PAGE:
This week, I worked on the fabrication of an elastic geodesic grid.

I started with these plans in a PDF format.


Then I had to convert the PDF file into a readable DXF file to open it in Inkscape. I resized the the plans to fit a 12" x 24" space and adjusted each pin hole/slot to be able to fit a 2mm diameter screw. Once the edits were made and complete, I printed the design to JobControl, the program that connects to the lasercutter. After some last few preparations, I proceeded to cut the plans on a clear 1.5mm (1/16") thick acrylic sheet that was 12" x 24". This would make each beam about 9mm in width.

lasercutter lasercutterdone

Once the beams were cut out, the holes to fit the 2mm screws I had were just barely not big of enough. To fix this, I took a file and shaved away just enough material to fit the screw and would be able to slide easily within the slot with minimal friction.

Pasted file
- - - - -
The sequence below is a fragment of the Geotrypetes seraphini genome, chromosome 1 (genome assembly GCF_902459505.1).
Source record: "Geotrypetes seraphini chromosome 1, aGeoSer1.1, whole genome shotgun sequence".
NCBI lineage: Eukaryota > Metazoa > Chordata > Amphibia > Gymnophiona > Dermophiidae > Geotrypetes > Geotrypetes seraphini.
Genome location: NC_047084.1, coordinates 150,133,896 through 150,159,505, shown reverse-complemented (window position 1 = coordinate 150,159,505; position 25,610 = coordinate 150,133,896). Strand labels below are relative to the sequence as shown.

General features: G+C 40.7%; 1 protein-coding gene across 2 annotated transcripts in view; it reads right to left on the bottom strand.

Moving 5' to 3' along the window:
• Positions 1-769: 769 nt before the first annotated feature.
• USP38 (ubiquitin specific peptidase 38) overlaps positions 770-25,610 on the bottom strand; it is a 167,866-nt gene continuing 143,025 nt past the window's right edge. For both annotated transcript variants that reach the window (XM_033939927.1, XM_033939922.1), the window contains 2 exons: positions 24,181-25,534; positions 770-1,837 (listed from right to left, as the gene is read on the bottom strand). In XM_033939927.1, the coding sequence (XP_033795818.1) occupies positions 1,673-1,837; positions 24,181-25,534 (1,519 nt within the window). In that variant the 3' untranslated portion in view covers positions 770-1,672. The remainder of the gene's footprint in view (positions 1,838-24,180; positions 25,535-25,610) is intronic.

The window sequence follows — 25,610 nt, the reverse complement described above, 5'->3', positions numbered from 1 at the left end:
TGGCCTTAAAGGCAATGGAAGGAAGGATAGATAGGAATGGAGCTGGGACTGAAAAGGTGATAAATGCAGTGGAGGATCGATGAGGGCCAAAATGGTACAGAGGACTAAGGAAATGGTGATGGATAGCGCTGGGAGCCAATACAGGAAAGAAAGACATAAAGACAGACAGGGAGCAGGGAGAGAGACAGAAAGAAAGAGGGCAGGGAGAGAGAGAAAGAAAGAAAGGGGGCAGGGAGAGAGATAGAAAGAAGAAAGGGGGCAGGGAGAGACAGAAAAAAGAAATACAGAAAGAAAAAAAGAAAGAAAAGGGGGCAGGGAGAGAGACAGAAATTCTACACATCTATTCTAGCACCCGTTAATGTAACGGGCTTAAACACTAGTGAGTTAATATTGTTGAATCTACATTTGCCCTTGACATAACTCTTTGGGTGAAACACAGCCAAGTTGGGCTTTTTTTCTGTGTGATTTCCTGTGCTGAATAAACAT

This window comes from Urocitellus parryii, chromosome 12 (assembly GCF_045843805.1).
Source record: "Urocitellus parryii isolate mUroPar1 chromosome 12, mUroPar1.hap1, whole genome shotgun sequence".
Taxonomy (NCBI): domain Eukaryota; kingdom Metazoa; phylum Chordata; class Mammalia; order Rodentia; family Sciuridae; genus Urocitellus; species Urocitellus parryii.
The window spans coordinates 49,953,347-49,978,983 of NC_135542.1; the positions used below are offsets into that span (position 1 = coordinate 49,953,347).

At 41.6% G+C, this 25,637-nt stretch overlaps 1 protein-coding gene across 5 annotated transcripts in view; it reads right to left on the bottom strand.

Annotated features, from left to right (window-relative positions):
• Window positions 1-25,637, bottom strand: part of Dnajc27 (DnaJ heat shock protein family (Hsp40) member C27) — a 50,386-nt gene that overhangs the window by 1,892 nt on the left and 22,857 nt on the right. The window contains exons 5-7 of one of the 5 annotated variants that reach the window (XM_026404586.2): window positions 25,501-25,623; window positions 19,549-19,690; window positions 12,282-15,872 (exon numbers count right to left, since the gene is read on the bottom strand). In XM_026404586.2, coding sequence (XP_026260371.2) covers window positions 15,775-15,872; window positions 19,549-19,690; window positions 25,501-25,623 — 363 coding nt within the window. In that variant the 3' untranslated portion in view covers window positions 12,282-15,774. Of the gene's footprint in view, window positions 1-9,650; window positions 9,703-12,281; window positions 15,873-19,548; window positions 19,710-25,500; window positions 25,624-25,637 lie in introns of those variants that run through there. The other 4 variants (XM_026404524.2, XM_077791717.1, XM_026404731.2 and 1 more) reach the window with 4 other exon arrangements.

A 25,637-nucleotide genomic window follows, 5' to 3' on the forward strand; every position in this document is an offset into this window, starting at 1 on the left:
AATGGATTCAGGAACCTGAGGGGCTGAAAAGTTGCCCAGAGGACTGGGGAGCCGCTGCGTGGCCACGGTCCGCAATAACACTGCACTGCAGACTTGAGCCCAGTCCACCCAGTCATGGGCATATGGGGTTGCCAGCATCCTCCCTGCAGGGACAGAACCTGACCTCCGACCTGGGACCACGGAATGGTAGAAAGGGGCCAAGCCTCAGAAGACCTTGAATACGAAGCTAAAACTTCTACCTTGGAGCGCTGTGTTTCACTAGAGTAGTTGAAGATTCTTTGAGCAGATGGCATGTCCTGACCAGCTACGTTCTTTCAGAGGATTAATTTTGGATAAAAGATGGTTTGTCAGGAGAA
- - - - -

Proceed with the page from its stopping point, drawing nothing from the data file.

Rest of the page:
After the painstaking work of filing down each hole, I started to assemble the beams into a grid, slowly securing them together with the screws and hex nuts. It would take 81 screws and nuts to complete the build.

beamsmid beamsdone

The complete elastic geodesic works as intended and approximates a generic curve and demonstrates 2D planar to 3D spatial deployment.

beamsside beamsclose beamstop beamscomplete griddone

To be able to more efficiently repeat this process, I would need to resize the holes on the lasercutting plans so I wouldn't need to file down each hole one by one again. It would ideally be ready to assemble right off of the lasercutter.

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